What is the optimum size of a police force, either to be most efficient in tackling crime or most economically efficient? This is not a question of opinion, but of fact. Such things are determinable, and we have, between the UK and the US, which share most closely a model of policing, a sample set that includes forces such as the Met of 30,000 officers down to independent forces in small US towns of six to eight officers.
The 1960 Royal Commission on the Police in a very English way didn't actually rely on scientific or statistical method, but on ill-reasoned opinion that supported the prejudices of the Commissioners. Presenting the report to the House, the Home Secretary Henry Brooke said
The Commission suggests that forces numbering less than 200 are handicapped; that the retention of forces less than 350 strong is not normally justifiable, and that the best size of a force is upwards of 500 ... I agree with the Commission that in this small, densely populated island, we have too many separate forces...I am not suggesting that small police forces are inefficient; a small force can attain a very high standard of esprit de corps, but I agree with the Royal Commission that small forces tend to be handicapped. They lack the flexibility of larger forces; they cannot always make the best use of available manpower, and the efficient policing of wider areas is sometimes impaired by the preservation of what are often arbitrary and irksome police boundaries, from the point of view of crime and road traffic. Some areas are better policed by a large force than by a number of small forces, however efficient each of the small forces is.And there we have impeccable civil service Oxford logic, an argument bereft of fact or evidence and supported by reason alone. "We asked Charles, David, Neville and Tarquin and they all had a guess and we took the average and rounded it out".
Contrary to the Home Secretary's opinions, the job of the police is not to provide the Home Office with administrative convenience but to deal with crime - at least in the eyes of the public, whom the police serve and who pay their wages. Those efficient small local forces that caused the civil servants such irritation at the Home Office were exactly what the public wanted.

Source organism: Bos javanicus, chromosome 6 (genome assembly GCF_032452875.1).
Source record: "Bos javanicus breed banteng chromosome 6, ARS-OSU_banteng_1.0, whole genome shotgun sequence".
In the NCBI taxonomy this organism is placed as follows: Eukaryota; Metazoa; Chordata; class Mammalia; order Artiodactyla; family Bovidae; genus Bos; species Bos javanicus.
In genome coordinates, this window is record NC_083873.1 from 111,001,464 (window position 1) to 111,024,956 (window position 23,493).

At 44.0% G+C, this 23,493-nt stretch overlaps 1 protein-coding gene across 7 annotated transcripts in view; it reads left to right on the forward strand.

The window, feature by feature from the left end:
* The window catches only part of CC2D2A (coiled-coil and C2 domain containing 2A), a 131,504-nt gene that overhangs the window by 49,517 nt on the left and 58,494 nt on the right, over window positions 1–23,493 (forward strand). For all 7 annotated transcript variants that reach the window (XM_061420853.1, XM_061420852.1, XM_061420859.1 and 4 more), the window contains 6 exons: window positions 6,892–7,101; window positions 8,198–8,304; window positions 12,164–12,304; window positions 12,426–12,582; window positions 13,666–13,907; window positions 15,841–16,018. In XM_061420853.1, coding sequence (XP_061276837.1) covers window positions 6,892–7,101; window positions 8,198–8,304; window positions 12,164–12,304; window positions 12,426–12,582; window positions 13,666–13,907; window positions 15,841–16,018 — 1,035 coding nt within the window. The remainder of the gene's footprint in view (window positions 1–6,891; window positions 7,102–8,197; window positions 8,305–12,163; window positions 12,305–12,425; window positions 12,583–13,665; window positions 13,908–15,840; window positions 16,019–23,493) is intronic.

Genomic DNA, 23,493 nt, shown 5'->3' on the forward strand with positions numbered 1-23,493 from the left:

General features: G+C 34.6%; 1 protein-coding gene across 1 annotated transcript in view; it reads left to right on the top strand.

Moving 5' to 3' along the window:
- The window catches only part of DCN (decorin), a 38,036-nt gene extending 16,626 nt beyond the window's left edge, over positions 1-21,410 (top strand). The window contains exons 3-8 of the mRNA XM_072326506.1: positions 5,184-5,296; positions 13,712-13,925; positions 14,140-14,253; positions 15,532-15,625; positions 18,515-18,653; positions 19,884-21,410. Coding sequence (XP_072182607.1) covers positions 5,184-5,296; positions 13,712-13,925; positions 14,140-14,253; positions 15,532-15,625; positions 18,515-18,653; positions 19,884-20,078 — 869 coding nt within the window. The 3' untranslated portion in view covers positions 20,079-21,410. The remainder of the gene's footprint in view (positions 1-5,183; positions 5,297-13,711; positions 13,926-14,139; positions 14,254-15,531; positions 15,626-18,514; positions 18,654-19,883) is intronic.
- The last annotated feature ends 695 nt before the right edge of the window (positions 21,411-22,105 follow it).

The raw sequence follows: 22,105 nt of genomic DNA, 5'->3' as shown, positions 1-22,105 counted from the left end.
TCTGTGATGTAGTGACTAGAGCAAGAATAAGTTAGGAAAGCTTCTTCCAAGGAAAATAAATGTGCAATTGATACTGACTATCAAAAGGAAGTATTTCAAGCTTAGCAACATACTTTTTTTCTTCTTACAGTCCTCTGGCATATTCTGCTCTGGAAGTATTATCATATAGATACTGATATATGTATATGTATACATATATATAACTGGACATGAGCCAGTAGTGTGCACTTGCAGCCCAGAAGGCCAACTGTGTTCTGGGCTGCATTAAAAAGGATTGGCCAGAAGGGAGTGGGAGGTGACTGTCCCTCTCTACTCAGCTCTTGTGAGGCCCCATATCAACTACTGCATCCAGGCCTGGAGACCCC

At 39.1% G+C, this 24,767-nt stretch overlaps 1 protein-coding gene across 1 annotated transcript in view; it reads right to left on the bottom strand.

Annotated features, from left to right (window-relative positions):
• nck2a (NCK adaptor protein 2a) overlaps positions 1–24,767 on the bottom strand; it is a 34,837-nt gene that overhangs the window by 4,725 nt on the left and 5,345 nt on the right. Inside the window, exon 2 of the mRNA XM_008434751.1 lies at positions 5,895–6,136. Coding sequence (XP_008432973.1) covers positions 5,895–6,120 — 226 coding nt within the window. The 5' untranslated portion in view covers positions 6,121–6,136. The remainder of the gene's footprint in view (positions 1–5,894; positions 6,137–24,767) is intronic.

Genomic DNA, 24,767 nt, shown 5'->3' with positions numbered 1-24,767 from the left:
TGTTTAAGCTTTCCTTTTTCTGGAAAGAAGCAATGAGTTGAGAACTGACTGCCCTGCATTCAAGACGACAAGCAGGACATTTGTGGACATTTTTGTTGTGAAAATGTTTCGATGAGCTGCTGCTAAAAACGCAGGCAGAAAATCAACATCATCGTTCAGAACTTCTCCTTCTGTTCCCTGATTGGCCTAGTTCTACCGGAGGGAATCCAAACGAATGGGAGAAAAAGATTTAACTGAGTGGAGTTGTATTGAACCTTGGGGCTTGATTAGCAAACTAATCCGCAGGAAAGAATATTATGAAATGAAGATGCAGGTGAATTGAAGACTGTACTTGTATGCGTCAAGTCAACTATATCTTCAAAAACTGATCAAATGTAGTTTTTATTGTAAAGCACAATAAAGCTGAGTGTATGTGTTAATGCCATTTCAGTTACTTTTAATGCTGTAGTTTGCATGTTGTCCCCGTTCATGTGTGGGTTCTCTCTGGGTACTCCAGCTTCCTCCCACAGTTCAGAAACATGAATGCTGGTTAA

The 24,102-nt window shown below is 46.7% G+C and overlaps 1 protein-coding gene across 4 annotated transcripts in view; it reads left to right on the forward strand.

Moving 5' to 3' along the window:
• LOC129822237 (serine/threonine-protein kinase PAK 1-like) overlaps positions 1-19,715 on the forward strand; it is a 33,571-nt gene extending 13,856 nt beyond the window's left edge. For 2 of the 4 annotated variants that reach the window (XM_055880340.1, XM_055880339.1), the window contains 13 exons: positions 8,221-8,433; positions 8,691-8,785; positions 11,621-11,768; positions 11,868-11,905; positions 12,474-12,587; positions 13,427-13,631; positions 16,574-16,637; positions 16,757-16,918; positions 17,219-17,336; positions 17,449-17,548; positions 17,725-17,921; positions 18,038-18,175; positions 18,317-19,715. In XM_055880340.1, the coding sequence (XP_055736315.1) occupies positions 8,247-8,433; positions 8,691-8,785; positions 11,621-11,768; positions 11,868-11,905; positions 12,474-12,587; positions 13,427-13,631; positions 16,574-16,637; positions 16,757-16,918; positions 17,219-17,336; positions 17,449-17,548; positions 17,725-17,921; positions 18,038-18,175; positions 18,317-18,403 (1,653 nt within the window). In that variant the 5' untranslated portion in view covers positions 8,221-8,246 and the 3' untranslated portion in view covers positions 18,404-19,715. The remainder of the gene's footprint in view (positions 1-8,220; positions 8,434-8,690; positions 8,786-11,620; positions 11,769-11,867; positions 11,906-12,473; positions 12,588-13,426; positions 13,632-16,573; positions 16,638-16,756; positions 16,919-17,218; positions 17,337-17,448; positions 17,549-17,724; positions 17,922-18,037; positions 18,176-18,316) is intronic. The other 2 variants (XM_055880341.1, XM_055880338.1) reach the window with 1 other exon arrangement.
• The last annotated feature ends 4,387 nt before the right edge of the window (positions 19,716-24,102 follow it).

From the 1970s the economists and statisticians examined police structures. The academics found many factors that needed to be reconciled; night time populations, ethnic and socio-economic population composition, density, age profile of population - number of under-25s, density of businesses, road lengths and types, whether the area was growing or in decline, property values. As for the outputs, did one measure reported crime, arrests, convictions or just police interventions with no outcomes? One UK study (Drake and Simper 2002) even used the number of breathalyzer tests administered as a significant determinant of police efficiency.
However, what all of the many studies since the 1970s have in common, on both sides of the Atlantic, is that they quantify efficiencies in what police actually do - the entire panoply of police functions as they are constituted. As I will look at in the third of these posts, we need to look at policing differently.
A readable summary of the evidence is summarised in both a US study and a UK synopsis. The bottom line?
- The efficiency of a police force is optimised serving a population of 25,000 - 50,000 (US) or 25,000 to 250,000 (UK)
- There are significant and substantial dis-economies of scale - large police forces cost more and have more crime
- There is a lower level below which it is not efficient to maintain an independent police force - a population of about 2,000 citizens
Overall, cost of policing for England and Wales is £14.063bn per year. Mid-year population estimate 2018 was 59.17m. Annual cost per capita is therefore £237.67.
Just one note from the US literature review -
Whereas the average per capita expenditure for the 14 police departments in the sample was $177.36, Finney (1997) estimated that consolidating them into one department (with their arrest output remaining the same) would result in a per capita cost of $472.78.